Restricting options in an industry where staff will change employer at the drop of a hat for a better choice of company car has been a challenge for the fleet team at Novo Nordisk, the world’s largest producer of diabetes medication.
“Choice of car is very important in our industry in terms of attracting and retaining staff,” says Neil Britland, facilities management and sourcing manager, who has been with Novo Nordisk for 16 years.
“People do change jobs for their cars, and we’ve had to bear that in mind throughout our changes.”
The fleet has gone from having a broad user-chooser policy with “pretty much every manufacturer on the list” to three badges: Audi, BMW and Volkswagen.
When the company had open choice “it was quite a task to collate wholelife costs”, according to Britland.
Joanne Brain, facilities management officer, adds: “It wasn’t consistent for the drivers, or for us, and it made it difficult to negotiate good terms with manufacturers.
“There were a few disappointed drivers at first, who could not order their preferred make of car. However, this soon disappeared and the car choice list of Audi, BMW and Volkswagen is considered very attractive.”
Brain was appointed in 2010, in a newly created fleet role as Britland, who has responsibility for buildings, facilities and outsourced provision att the company’s offices in Gatwick Dublin, was not able to spend as much time focusing on the fleet as it deserved.
She looks after the day-to-day management of the exclusively-car fleet, while Britland retains an overall view of the fleet strategy and decision-making.
The pair’s continuing focus is on simplifying processes, both for fleet management and driver relationships.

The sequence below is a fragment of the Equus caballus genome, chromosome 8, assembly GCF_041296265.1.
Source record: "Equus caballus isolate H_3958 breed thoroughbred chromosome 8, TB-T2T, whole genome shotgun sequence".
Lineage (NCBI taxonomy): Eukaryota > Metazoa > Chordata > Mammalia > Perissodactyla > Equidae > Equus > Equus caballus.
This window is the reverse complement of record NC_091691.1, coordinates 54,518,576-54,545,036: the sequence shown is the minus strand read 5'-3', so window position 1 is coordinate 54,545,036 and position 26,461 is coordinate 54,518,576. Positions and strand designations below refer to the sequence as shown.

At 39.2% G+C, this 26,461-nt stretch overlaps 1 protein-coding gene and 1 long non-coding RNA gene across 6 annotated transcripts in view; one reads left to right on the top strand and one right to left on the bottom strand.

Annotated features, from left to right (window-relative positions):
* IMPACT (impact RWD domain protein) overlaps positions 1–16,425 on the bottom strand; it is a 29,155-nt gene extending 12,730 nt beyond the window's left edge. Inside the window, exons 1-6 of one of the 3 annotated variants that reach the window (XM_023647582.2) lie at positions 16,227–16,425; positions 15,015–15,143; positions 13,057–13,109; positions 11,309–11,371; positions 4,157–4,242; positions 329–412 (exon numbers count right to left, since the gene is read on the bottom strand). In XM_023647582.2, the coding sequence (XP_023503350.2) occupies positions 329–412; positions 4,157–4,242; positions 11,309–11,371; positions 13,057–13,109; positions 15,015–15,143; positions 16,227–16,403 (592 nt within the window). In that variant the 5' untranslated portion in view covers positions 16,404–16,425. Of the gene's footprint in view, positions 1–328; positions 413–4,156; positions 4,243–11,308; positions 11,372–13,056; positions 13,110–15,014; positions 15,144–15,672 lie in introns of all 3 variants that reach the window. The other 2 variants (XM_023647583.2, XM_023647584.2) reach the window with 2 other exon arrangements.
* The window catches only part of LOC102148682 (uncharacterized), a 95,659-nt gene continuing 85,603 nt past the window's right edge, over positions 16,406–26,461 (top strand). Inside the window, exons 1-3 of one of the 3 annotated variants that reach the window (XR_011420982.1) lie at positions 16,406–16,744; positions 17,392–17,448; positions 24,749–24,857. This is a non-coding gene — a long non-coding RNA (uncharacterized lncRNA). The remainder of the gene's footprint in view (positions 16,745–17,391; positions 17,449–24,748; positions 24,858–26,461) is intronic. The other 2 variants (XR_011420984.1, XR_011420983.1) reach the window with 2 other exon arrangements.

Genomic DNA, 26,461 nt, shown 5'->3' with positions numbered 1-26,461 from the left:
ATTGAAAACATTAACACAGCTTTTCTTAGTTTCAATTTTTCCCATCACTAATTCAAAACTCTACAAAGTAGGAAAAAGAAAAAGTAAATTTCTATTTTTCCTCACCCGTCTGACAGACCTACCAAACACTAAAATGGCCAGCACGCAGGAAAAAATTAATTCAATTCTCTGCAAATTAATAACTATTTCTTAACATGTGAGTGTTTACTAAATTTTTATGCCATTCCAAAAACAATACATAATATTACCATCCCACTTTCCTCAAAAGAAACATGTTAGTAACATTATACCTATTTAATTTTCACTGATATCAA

When Brain joined Novo Nordisk, vehicles were procured from three leasing providers, but in 2012 the decision was made to enter a sole supply funding contract with Alphabet.
“Working with three different leasing companies meant we had three different sets of processes,” she says. “Some suppliers had good service, while others were poorer, and we felt it would be best to go for the strongest partner. We were impressed with the risk management offer, and a one-stop shop better suited our business.”
As part of an overall green challenge within the company, the facilities team was asked to identify areas where environmental impact could be reduced.
“The company operates a ‘triple bottom line’ CSR model, where we have a financial responsibility, a social responsibility and an environmental responsibility,” says Britland.
“In terms of the fleet, we look to reduce operating costs, to cover our social responsibility by ensuring the vehicles we provide our drivers are safe, and manage risk.”
“Five years ago, we were averaging 168g/km CO2, and across Novo Nordisk we were asked to identify target areas where we could reduce our CO2,” he adds.
The pair set about implementing a scheme to accelerate the uptake of lower emission vehicles across the fleet.
Brain says: “We said then, by the end of 2015, we would hit 120g/km. At present, we’re at 123g/km, and we have no doubt we’ll meet the target by the end of the year.
Novo Nordisk introduced an incentives scheme which encouraged drivers to select vehicles with CO2 emissions lower than 115g/km by offering them £250 worth of ‘green vouchers’ for John Lewis or other high street stores.
The threshold was subsequently reduced to 110g/km to keep pace with improved in engine technology.
“Manufacturers have driven down CO2 so much that our threshold for the vouchers is now 100g/km,” Brain says.
In the past 18 months, 82 Novo Nordisk drivers have taken vehicles that have been eligible for the reward scheme.
Switching from Allstar fuel cards to ‘pay and reclaim’ has also led to drivers choosing low-CO2/high-mpg cars.
Brain explains: “Because they tended to have higher capacity-engined cars, when they had to pay for the fuel themselves, they began to notice the significant difference in economy. This also helped encourage drivers into cars with better fuel consumption and lower CO2.”
Britland adds: “It wasn’t just the business mileage claims that drivers were paying attention to – by taking a more economical car, they saw benefits on their private mileage spend, too.”